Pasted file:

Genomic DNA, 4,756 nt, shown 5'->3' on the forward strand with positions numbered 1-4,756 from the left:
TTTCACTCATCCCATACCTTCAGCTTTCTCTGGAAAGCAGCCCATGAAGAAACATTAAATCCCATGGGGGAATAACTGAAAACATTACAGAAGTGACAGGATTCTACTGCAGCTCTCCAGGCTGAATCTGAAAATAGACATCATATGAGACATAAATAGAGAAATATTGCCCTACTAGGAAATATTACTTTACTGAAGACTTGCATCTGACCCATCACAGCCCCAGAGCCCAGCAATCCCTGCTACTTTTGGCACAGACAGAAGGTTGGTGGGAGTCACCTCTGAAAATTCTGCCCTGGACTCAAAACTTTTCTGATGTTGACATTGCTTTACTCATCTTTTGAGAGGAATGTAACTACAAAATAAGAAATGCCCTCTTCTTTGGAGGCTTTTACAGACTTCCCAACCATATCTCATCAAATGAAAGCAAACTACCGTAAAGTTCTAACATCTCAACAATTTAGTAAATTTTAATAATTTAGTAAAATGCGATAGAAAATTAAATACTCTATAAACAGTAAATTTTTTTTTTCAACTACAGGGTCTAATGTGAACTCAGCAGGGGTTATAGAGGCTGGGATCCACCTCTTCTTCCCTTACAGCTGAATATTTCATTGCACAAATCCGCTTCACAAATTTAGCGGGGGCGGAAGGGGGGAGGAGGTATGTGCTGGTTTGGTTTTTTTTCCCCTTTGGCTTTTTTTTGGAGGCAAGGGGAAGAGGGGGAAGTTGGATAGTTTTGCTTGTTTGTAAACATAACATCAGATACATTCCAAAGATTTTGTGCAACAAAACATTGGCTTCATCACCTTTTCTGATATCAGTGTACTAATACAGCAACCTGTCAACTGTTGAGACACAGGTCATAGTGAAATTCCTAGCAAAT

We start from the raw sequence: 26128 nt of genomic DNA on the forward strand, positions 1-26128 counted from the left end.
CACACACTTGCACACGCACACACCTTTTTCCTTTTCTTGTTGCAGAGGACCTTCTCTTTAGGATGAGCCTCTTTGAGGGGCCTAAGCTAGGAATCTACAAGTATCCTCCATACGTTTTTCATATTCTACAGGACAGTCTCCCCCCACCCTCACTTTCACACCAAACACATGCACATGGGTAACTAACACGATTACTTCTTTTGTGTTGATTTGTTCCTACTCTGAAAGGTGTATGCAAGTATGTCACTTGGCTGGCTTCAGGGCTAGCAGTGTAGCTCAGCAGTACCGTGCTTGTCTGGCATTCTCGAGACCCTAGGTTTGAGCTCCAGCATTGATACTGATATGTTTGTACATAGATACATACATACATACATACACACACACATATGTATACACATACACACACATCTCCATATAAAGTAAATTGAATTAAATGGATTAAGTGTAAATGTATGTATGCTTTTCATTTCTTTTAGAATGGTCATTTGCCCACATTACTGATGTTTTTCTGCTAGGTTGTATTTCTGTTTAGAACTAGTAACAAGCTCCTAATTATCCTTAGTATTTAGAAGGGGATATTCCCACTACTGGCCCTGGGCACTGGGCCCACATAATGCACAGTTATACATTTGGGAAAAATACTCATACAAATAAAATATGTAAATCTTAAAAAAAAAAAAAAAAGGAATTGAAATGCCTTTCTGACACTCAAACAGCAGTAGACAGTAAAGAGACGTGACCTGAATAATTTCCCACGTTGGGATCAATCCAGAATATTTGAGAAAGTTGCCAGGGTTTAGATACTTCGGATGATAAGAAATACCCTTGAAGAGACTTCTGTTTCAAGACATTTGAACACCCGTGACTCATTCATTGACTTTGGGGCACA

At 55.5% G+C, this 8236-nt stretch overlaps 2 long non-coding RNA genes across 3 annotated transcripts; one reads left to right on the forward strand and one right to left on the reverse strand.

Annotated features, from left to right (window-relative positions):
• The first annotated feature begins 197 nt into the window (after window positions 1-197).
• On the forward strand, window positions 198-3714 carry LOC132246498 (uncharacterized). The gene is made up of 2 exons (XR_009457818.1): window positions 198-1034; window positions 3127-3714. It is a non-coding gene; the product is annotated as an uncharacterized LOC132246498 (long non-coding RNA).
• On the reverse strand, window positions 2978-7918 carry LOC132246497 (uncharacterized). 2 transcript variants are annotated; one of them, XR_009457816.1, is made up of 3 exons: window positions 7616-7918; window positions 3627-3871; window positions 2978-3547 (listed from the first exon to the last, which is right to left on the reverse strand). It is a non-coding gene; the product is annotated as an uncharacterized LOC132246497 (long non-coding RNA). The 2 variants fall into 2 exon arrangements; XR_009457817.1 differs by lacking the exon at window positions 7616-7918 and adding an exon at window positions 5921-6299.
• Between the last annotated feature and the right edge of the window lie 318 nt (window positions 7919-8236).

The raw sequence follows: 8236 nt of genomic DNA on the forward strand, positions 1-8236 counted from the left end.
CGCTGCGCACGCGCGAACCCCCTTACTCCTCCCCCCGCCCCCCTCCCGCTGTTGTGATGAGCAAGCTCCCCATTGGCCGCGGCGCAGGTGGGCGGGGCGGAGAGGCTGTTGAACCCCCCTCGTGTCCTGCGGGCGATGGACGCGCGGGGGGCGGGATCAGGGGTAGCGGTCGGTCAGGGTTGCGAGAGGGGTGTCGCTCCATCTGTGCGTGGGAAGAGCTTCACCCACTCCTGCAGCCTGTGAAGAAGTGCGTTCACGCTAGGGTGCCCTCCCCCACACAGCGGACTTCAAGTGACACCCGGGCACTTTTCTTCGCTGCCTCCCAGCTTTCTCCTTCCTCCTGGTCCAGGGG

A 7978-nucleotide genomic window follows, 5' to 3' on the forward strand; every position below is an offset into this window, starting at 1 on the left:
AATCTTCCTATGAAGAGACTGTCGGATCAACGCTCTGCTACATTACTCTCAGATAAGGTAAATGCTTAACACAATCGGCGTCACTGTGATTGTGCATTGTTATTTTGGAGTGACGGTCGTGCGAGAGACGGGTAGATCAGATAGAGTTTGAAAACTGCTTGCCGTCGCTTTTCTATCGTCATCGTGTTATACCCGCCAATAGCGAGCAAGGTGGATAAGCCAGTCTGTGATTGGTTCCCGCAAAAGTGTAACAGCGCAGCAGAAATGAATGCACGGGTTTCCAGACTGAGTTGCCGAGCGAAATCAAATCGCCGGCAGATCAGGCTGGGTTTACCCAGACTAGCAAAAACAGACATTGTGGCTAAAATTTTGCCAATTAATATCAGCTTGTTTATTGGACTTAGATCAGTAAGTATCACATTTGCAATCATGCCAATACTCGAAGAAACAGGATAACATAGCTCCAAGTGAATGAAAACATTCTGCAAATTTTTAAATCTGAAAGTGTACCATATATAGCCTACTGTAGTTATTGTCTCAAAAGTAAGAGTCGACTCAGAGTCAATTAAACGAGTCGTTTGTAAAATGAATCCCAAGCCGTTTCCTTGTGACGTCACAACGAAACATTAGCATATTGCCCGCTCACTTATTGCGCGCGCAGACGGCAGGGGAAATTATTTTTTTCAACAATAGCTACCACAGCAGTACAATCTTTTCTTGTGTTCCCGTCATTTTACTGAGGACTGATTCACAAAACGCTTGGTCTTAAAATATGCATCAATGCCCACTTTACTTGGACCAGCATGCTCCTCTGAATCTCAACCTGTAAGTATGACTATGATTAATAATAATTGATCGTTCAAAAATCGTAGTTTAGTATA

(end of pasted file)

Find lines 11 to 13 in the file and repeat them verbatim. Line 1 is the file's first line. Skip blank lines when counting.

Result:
The raw sequence follows: 8236 nt of genomic DNA on the forward strand, positions 1-8236 counted from the left end.
CGCTGCGCACGCGCGAACCCCCTTACTCCTCCCCCCGCCCCCCTCCCGCTGTTGTGATGAGCAAGCTCCCCATTGGCCGCGGCGCAGGTGGGCGGGGCGGAGAGGCTGTTGAACCCCCCTCGTGTCCTGCGGGCGATGGACGCGCGGGGGGCGGGATCAGGGGTAGCGGTCGGTCAGGGTTGCGAGAGGGGTGTCGCTCCATCTGTGCGTGGGAAGAGCTTCACCCACTCCTGCAGCCTGTGAAGAAGTGCGTTCACGCTAGGGTGCCCTCCCCCACACAGCGGACTTCAAGTGACACCCGGGCACTTTTCTTCGCTGCCTCCCAGCTTTCTCCTTCCTCCTGGTCCAGGGG

A 7978-nucleotide genomic window follows, 5' to 3' on the forward strand; every position below is an offset into this window, starting at 1 on the left: